WATCH: Arkansas senator says pro-abortion CEOs care more about profit than families

pro-abortion, families, flourish fund

In a speech given on the Senate floor Wednesday, Arkansas senator Tom Cotton slammed the signers of an abortion ad that recently garnered media attention. The senator went directly to the heart of the matter, calling out the blatant misogyny at the heart of the 180 CEOs’ expressed preference for abortion over maternity leave in the name of a bizarre and twisted feminism, and specifically highlighted how the CEOs called protecting preborn babies “bad for business.”

“Now, I get why outfits like Planned Parenthood or NARAL would say babies are ‘bad for business.’ Abortion is their business, after all, and they’re just protecting their market share,” said Cotton. But as for the CEOs, Cotton argued their preference for abortion might be “because they want their workers to focus single-mindedly on working — not building a family and raising children.[…] They’ll support your individuality and self-expression just so long as you stay unattached and on the clock.”


Senator Cotton touted &Pizza as an example of a company that claims to care about “equality in the workplace” but “doesn’t even offer paid maternity leave to all its employees…. It’ll even pay employees to get a tattoo of the company logo. So if you want to be a walking billboard for your employer, &Pizza will foot the bill. But if you’re pregnant with a child, tough luck.”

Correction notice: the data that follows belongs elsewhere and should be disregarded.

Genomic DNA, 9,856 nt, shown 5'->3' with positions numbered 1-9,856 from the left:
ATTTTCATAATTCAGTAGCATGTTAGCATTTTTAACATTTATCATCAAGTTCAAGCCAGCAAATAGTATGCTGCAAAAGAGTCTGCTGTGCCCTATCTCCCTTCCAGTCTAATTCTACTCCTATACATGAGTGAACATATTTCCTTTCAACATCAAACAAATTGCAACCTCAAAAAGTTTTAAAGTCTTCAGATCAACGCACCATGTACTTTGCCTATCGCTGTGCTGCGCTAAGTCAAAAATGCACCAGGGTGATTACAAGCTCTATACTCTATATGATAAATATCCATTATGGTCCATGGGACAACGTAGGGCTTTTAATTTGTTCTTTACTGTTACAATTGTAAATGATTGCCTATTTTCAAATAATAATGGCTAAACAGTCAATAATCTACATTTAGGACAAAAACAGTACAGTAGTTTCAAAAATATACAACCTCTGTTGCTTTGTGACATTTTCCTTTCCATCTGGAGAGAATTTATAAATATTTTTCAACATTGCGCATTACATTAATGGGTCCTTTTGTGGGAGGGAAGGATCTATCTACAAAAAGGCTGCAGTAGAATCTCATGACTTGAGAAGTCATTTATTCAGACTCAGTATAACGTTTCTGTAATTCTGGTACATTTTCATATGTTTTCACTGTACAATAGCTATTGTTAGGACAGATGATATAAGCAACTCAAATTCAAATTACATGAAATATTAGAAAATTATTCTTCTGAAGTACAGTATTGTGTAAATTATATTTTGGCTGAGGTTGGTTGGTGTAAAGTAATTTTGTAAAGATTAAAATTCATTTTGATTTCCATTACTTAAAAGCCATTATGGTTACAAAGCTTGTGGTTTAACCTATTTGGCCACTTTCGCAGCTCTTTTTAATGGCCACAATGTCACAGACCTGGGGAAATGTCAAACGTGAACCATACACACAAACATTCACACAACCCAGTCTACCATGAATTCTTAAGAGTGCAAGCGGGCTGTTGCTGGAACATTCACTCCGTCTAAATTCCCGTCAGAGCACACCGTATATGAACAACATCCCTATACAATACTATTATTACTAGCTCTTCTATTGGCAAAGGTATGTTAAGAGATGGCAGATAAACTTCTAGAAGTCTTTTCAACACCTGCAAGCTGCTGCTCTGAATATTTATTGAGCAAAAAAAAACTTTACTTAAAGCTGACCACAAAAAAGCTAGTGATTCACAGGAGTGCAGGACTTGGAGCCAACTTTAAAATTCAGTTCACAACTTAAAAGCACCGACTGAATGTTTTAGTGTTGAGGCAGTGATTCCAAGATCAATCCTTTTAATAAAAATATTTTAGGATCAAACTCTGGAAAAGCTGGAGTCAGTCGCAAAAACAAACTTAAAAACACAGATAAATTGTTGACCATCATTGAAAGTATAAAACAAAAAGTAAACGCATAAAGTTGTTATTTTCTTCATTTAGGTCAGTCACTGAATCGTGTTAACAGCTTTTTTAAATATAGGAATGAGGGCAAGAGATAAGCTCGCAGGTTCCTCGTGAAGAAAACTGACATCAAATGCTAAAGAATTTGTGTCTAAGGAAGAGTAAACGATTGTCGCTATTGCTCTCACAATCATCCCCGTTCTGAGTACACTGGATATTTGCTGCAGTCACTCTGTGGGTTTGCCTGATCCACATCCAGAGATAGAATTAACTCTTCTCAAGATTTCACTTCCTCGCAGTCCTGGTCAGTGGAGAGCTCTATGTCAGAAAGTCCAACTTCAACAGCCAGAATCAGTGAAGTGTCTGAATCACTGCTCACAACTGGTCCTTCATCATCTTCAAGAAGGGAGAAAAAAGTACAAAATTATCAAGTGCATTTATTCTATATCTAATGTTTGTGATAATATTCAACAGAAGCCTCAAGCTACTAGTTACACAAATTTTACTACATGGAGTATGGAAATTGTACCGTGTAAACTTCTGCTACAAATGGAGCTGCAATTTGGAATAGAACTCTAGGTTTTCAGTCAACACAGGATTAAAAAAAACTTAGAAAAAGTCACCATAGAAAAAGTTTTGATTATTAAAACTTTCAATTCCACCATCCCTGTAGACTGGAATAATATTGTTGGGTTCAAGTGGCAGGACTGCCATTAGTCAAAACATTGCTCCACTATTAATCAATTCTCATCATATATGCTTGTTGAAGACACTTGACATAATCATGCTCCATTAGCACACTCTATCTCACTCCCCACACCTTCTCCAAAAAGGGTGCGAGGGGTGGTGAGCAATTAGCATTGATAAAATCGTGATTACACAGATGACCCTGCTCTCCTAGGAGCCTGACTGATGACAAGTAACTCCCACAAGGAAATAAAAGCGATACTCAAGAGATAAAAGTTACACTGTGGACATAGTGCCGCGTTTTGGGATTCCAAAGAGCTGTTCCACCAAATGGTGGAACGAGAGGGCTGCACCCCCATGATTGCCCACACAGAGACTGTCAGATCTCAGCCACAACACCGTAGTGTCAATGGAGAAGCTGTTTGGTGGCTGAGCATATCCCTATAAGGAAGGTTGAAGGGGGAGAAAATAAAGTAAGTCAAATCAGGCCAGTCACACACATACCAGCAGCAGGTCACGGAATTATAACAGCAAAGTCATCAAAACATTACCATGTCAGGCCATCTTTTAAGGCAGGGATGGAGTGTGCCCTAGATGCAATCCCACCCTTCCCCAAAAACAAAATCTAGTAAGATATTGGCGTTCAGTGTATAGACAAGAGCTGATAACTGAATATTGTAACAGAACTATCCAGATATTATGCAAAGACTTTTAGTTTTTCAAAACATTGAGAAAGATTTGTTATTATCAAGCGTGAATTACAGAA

And in fact, Cotton pointed out the majority of Americans do not agree with the kind of abortion agenda the CEOs want to enforce on their employees, according to recent polls.

“What should never happen, though, is billion-dollar corporations trying to dictate these moral questions to us. Politically correct CEOs shouldn’t be in the business of threatening normal Americans. But that’s exactly what we’ve seen lately. The loudest objections to these pro-life laws haven’t come from the ‘bottom up’ — from normal citizens who happen to disagree with one another — but from the ‘top down’; from cultural elites, and increasingly from giant corporations who wield their economic power as a weapon to punish the American people for daring to challenge their pro-abortion extremism.”

What happens in the workplace when women are expected to be like men is that children will be viewed as a hindrance to the company’s bottom line — and abortion helps to perpetuate the idea that women are somehow “broken” due to their ability to bear children.

But the pro-life movement is accustomed to flowering in the face of this kind of adversity, and Cotton ended on a positive note. “Despite the pressure campaign waged against us, I’m heartened, because I know the pro-life movement will carry on as it always has, speaking to the inherent dignity of every human life. Not everything can be measured on a corporate balance sheet. Some things are bigger and more important than the bottom line or what wealthy, politically correct corporations consider ‘bad for business.’ The cause of life is one of those issues worth fighting for.”

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